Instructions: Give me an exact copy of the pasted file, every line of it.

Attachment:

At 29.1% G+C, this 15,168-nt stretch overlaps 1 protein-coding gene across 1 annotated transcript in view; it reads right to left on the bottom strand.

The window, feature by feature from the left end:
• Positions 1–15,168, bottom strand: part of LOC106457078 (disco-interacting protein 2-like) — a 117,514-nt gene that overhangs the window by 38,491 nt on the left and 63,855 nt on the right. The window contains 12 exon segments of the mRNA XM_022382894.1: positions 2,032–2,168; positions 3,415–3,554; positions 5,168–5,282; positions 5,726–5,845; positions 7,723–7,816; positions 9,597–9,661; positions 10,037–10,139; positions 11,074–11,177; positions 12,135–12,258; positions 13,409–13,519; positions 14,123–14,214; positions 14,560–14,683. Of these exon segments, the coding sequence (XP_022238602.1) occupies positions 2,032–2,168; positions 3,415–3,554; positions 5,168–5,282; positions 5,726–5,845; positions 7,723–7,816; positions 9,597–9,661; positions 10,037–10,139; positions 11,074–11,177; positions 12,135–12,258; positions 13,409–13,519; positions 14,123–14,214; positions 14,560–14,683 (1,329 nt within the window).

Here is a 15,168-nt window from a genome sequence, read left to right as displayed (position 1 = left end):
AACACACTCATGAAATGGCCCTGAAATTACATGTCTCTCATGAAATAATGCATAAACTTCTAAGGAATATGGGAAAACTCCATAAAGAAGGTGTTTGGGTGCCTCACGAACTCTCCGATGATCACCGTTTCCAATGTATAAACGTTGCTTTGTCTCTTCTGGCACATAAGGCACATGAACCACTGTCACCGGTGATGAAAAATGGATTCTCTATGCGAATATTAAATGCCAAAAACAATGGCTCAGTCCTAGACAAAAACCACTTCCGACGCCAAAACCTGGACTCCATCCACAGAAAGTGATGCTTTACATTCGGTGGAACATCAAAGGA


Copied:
At 29.1% G+C, this 15,168-nt stretch overlaps 1 protein-coding gene across 1 annotated transcript in view; it reads right to left on the bottom strand.

The window, feature by feature from the left end:
• Positions 1–15,168, bottom strand: part of LOC106457078 (disco-interacting protein 2-like) — a 117,514-nt gene that overhangs the window by 38,491 nt on the left and 63,855 nt on the right. The window contains 12 exon segments of the mRNA XM_022382894.1: positions 2,032–2,168; positions 3,415–3,554; positions 5,168–5,282; positions 5,726–5,845; positions 7,723–7,816; positions 9,597–9,661; positions 10,037–10,139; positions 11,074–11,177; positions 12,135–12,258; positions 13,409–13,519; positions 14,123–14,214; positions 14,560–14,683. Of these exon segments, the coding sequence (XP_022238602.1) occupies positions 2,032–2,168; positions 3,415–3,554; positions 5,168–5,282; positions 5,726–5,845; positions 7,723–7,816; positions 9,597–9,661; positions 10,037–10,139; positions 11,074–11,177; positions 12,135–12,258; positions 13,409–13,519; positions 14,123–14,214; positions 14,560–14,683 (1,329 nt within the window).

Here is a 15,168-nt window from a genome sequence, read left to right as displayed (position 1 = left end):
AACACACTCATGAAATGGCCCTGAAATTACATGTCTCTCATGAAATAATGCATAAACTTCTAAGGAATATGGGAAAACTCCATAAAGAAGGTGTTTGGGTGCCTCACGAACTCTCCGATGATCACCGTTTCCAATGTATAAACGTTGCTTTGTCTCTTCTGGCACATAAGGCACATGAACCACTGTCACCGGTGATGAAAAATGGATTCTCTATGCGAATATTAAATGCCAAAAACAATGGCTCAGTCCTAGACAAAAACCACTTCCGACGCCAAAACCTGGACTCCATCCACAGAAAGTGATGCTTTACATTCGGTGGAACATCAAAGGA